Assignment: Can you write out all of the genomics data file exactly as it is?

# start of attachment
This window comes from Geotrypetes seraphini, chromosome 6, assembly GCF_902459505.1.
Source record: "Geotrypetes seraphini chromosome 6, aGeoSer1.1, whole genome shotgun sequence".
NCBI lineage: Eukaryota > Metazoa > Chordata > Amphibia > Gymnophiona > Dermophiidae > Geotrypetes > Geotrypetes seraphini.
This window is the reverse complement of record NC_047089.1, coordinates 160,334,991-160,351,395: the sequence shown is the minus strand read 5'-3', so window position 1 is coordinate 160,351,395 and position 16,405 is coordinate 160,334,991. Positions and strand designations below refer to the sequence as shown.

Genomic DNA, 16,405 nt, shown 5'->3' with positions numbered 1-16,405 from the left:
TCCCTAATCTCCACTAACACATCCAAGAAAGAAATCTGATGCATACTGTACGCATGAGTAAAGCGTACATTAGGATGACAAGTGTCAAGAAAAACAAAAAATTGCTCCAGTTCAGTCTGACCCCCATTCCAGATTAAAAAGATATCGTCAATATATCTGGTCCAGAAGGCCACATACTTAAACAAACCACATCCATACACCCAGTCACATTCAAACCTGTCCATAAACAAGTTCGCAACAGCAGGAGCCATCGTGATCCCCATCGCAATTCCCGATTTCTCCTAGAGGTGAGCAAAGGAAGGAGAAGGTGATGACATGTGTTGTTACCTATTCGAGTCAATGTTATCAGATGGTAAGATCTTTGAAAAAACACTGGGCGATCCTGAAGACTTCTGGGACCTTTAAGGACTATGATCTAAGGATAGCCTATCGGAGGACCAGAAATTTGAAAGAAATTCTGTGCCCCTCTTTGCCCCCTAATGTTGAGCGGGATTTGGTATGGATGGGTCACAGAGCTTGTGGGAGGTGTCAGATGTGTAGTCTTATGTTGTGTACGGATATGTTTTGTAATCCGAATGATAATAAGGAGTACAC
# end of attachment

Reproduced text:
This window comes from Geotrypetes seraphini, chromosome 6, assembly GCF_902459505.1.
Source record: "Geotrypetes seraphini chromosome 6, aGeoSer1.1, whole genome shotgun sequence".
NCBI lineage: Eukaryota > Metazoa > Chordata > Amphibia > Gymnophiona > Dermophiidae > Geotrypetes > Geotrypetes seraphini.
This window is the reverse complement of record NC_047089.1, coordinates 160,334,991-160,351,395: the sequence shown is the minus strand read 5'-3', so window position 1 is coordinate 160,351,395 and position 16,405 is coordinate 160,334,991. Positions and strand designations below refer to the sequence as shown.

Genomic DNA, 16,405 nt, shown 5'->3' with positions numbered 1-16,405 from the left:
TCCCTAATCTCCACTAACACATCCAAGAAAGAAATCTGATGCATACTGTACGCATGAGTAAAGCGTACATTAGGATGACAAGTGTCAAGAAAAACAAAAAATTGCTCCAGTTCAGTCTGACCCCCATTCCAGATTAAAAAGATATCGTCAATATATCTGGTCCAGAAGGCCACATACTTAAACAAACCACATCCATACACCCAGTCACATTCAAACCTGTCCATAAACAAGTTCGCAACAGCAGGAGCCATCGTGATCCCCATCGCAATTCCCGATTTCTCCTAGAGGTGAGCAAAGGAAGGAGAAGGTGATGACATGTGTTGTTACCTATTCGAGTCAATGTTATCAGATGGTAAGATCTTTGAAAAAACACTGGGCGATCCTGAAGACTTCTGGGACCTTTAAGGACTATGATCTAAGGATAGCCTATCGGAGGACCAGAAATTTGAAAGAAATTCTGTGCCCCTCTTTGCCCCCTAATGTTGAGCGGGATTTGGTATGGATGGGTCACAGAGCTTGTGGGAGGTGTCAGATGTGTAGTCTTATGTTGTGTACGGATATGTTTTGTAATCCGAATGATAATAAGGAGTACAC